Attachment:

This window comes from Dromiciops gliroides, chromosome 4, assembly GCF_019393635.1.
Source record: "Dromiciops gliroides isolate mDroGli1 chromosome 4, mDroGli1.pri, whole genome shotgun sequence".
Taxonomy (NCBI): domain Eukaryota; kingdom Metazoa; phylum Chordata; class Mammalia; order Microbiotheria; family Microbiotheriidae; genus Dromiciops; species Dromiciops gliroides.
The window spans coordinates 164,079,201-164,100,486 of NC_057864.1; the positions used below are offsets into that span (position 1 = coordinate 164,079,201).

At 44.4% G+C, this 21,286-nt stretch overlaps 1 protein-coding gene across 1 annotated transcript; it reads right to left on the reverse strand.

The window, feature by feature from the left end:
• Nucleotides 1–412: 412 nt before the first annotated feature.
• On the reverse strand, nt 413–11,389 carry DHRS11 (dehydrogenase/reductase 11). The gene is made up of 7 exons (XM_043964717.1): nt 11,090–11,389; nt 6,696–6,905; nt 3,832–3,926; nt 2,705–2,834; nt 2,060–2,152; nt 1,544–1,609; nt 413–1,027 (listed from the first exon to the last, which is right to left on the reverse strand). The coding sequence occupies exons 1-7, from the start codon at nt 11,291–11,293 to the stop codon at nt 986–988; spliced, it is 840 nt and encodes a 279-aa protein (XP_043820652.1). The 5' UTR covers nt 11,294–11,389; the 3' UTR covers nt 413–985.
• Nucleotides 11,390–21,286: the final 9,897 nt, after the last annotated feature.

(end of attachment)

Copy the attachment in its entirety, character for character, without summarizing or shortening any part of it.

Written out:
This window comes from Dromiciops gliroides, chromosome 4, assembly GCF_019393635.1.
Source record: "Dromiciops gliroides isolate mDroGli1 chromosome 4, mDroGli1.pri, whole genome shotgun sequence".
Taxonomy (NCBI): domain Eukaryota; kingdom Metazoa; phylum Chordata; class Mammalia; order Microbiotheria; family Microbiotheriidae; genus Dromiciops; species Dromiciops gliroides.
The window spans coordinates 164,079,201-164,100,486 of NC_057864.1; the positions used below are offsets into that span (position 1 = coordinate 164,079,201).

At 44.4% G+C, this 21,286-nt stretch overlaps 1 protein-coding gene across 1 annotated transcript; it reads right to left on the reverse strand.

The window, feature by feature from the left end:
• Nucleotides 1–412: 412 nt before the first annotated feature.
• On the reverse strand, nt 413–11,389 carry DHRS11 (dehydrogenase/reductase 11). The gene is made up of 7 exons (XM_043964717.1): nt 11,090–11,389; nt 6,696–6,905; nt 3,832–3,926; nt 2,705–2,834; nt 2,060–2,152; nt 1,544–1,609; nt 413–1,027 (listed from the first exon to the last, which is right to left on the reverse strand). The coding sequence occupies exons 1-7, from the start codon at nt 11,291–11,293 to the stop codon at nt 986–988; spliced, it is 840 nt and encodes a 279-aa protein (XP_043820652.1). The 5' UTR covers nt 11,294–11,389; the 3' UTR covers nt 413–985.
• Nucleotides 11,390–21,286: the final 9,897 nt, after the last annotated feature.